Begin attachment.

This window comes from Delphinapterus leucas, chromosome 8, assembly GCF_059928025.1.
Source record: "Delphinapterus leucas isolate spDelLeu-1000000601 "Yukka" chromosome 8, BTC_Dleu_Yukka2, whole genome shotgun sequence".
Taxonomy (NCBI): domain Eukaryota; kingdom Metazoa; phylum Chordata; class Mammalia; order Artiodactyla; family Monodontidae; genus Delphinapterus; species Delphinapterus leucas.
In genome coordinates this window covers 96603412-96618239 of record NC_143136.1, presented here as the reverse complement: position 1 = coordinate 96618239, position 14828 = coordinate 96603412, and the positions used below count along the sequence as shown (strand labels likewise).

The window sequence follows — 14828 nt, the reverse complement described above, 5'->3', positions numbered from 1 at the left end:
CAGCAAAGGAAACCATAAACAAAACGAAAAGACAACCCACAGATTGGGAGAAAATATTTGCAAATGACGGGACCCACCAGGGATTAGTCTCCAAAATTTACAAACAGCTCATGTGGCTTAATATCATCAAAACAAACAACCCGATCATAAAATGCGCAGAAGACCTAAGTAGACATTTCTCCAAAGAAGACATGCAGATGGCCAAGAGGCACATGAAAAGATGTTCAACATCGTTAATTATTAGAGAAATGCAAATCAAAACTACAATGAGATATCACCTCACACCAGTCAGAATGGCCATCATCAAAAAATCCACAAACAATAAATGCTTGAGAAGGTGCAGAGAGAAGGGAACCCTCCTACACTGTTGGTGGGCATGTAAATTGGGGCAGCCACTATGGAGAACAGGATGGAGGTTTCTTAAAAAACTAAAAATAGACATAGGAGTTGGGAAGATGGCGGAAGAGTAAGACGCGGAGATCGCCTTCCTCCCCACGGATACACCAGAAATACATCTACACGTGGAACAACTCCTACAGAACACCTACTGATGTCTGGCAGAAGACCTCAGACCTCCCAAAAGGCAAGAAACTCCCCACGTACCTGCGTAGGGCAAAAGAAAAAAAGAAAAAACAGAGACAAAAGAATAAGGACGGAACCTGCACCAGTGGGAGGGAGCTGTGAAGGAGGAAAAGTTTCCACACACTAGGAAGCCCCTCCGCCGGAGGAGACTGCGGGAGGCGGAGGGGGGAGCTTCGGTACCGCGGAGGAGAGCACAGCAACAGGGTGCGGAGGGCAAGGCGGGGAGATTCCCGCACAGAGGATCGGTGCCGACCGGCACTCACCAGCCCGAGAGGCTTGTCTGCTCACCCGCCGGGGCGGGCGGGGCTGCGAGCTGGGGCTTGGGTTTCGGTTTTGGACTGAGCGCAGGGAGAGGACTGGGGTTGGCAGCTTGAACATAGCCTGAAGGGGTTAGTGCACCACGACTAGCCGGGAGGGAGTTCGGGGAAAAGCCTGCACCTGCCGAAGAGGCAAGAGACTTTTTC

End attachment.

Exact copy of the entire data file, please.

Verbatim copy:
This window comes from Delphinapterus leucas, chromosome 8, assembly GCF_059928025.1.
Source record: "Delphinapterus leucas isolate spDelLeu-1000000601 "Yukka" chromosome 8, BTC_Dleu_Yukka2, whole genome shotgun sequence".
Taxonomy (NCBI): domain Eukaryota; kingdom Metazoa; phylum Chordata; class Mammalia; order Artiodactyla; family Monodontidae; genus Delphinapterus; species Delphinapterus leucas.
In genome coordinates this window covers 96603412-96618239 of record NC_143136.1, presented here as the reverse complement: position 1 = coordinate 96618239, position 14828 = coordinate 96603412, and the positions used below count along the sequence as shown (strand labels likewise).

The window sequence follows — 14828 nt, the reverse complement described above, 5'->3', positions numbered from 1 at the left end:
CAGCAAAGGAAACCATAAACAAAACGAAAAGACAACCCACAGATTGGGAGAAAATATTTGCAAATGACGGGACCCACCAGGGATTAGTCTCCAAAATTTACAAACAGCTCATGTGGCTTAATATCATCAAAACAAACAACCCGATCATAAAATGCGCAGAAGACCTAAGTAGACATTTCTCCAAAGAAGACATGCAGATGGCCAAGAGGCACATGAAAAGATGTTCAACATCGTTAATTATTAGAGAAATGCAAATCAAAACTACAATGAGATATCACCTCACACCAGTCAGAATGGCCATCATCAAAAAATCCACAAACAATAAATGCTTGAGAAGGTGCAGAGAGAAGGGAACCCTCCTACACTGTTGGTGGGCATGTAAATTGGGGCAGCCACTATGGAGAACAGGATGGAGGTTTCTTAAAAAACTAAAAATAGACATAGGAGTTGGGAAGATGGCGGAAGAGTAAGACGCGGAGATCGCCTTCCTCCCCACGGATACACCAGAAATACATCTACACGTGGAACAACTCCTACAGAACACCTACTGATGTCTGGCAGAAGACCTCAGACCTCCCAAAAGGCAAGAAACTCCCCACGTACCTGCGTAGGGCAAAAGAAAAAAAGAAAAAACAGAGACAAAAGAATAAGGACGGAACCTGCACCAGTGGGAGGGAGCTGTGAAGGAGGAAAAGTTTCCACACACTAGGAAGCCCCTCCGCCGGAGGAGACTGCGGGAGGCGGAGGGGGGAGCTTCGGTACCGCGGAGGAGAGCACAGCAACAGGGTGCGGAGGGCAAGGCGGGGAGATTCCCGCACAGAGGATCGGTGCCGACCGGCACTCACCAGCCCGAGAGGCTTGTCTGCTCACCCGCCGGGGCGGGCGGGGCTGCGAGCTGGGGCTTGGGTTTCGGTTTTGGACTGAGCGCAGGGAGAGGACTGGGGTTGGCAGCTTGAACATAGCCTGAAGGGGTTAGTGCACCACGACTAGCCGGGAGGGAGTTCGGGGAAAAGCCTGCACCTGCCGAAGAGGCAAGAGACTTTTTC